FAQs – Personal Property Securities
Search for frequently asked questions relating to the Personal Property Securities Act 2009. Click on the question below to view answer.
Only when the grantor is providing security over all of its personal property. This is similar to granting a fixed and floating charge which was previously registered with ASIC pursuant to the Corporations Act 2001 (Cwlth).
Depending on the client’s circumstances, it may not be appropriate where the client is purchasing a single piece of equipment such as a photocopier on finance for the client to give a charge over all of their all present and after acquired property. In this example the collateral class should be described as ‘other goods’ and not all present and after acquired property. You can find more information about collateral classes on the PPSR website.
What can be done where a security interest has not been registered within the required 15 days for a PMSI or 20 days for all other security interests?
A registration can still be made out of time. However super priority will be lost where a PMSI is registered out of time and a six month rule applies to all registrations made out of time so that priority will be lost where an insolvency event occurs within the period of six months from registration.
See section 588FM of the Corporations Act 2001 (Cwlth). There have been a number of cases which have considered this section. See In the matter of Barclays Bank plc  NSWSC 1095. In this case an extension of time was sought for registration of a security interest pursuant to section 588FM of the Corporations Act 2001 (Cwlth). See also In the matter of Cardinia Nominees Pty Ltd  NSWSC 32 (1 February 2013). In this case it was unclear from the wording of a charge dated 3 August 2012 which party was responsible for registering the charge on the PPSR. The charge was finally registered on 7 September 2012 but this was outside the 20 days allowed for registration. An order was made extending the date of registration pursuant to section 588FM Corporations Act 2001 (Cwlth) to 7 September 2012.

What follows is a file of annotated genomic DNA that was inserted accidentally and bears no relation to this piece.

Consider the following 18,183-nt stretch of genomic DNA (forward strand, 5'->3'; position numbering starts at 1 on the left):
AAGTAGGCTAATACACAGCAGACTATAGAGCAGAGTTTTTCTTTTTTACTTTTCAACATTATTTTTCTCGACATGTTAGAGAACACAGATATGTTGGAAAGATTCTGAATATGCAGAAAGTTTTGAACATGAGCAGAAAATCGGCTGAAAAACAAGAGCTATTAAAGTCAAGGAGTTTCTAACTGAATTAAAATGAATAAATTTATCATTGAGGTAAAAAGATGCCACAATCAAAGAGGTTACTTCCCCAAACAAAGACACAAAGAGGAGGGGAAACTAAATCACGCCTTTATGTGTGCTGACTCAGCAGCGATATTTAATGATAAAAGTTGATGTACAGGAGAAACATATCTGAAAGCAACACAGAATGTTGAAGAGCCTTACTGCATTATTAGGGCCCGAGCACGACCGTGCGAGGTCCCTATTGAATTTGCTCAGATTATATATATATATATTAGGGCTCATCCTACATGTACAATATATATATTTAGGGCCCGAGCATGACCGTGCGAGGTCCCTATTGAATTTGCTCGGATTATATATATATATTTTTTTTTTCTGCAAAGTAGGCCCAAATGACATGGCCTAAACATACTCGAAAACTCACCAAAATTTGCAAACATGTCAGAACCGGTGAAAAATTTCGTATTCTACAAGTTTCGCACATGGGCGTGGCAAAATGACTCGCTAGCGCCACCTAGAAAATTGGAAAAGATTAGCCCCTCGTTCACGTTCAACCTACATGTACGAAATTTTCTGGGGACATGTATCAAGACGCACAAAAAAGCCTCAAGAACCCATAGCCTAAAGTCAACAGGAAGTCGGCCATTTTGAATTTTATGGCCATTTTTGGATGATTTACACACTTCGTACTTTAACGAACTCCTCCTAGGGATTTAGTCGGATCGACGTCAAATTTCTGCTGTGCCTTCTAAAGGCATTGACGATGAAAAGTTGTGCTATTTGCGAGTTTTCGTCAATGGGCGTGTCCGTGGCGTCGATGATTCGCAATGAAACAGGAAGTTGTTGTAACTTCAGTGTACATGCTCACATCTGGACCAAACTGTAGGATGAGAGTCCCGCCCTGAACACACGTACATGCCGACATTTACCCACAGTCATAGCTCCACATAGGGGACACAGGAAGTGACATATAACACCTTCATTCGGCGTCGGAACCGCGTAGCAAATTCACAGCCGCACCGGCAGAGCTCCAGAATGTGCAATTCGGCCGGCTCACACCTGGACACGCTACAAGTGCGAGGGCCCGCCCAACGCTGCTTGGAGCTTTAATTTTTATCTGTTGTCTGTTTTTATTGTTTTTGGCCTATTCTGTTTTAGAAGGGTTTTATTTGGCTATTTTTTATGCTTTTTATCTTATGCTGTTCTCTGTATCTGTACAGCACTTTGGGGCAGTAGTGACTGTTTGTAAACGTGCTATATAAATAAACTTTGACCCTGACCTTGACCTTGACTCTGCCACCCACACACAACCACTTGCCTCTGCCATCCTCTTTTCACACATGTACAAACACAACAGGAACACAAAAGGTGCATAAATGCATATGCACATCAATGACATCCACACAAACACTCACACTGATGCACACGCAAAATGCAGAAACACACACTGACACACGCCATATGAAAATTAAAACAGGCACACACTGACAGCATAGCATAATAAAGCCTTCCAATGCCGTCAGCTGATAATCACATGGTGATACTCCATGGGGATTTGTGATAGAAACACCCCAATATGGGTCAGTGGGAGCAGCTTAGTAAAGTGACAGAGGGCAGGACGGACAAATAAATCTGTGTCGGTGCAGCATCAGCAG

This means if the personal property is sold then the secured party can claim the proceeds from the sale.
Section 46 of the PPSA deals with taking free of any security interest where the personal property is acquired from a seller in the ordinary course of the seller’s business.
This section does not apply to ‘serial numbered goods where the buyer holds the goods as inventory.
‘Serial number’ is defined in section 10 as:
A serial number by which the regulations require or permit the collateral to be described by registration.
The PPS regulations 2010 provide that for consumer property serial numbered goods include aircraft, intangible property ie a design, patent etc, motor vehicles and watercraft. Refer to regulation 2.2.
A client wishes to grant a loan and the security for the loan will include some personal property. What clause do you suggest be included in the security agreement relating to the Personal Property Securities Act 2009 (Cwlth) (PPSA)?
Consider using the PPSA model clause for general security agreements developed by five international law firms which can be downloaded from: http://www.allens.com.au/pubs/pdf/ppsamodelclauses.pdf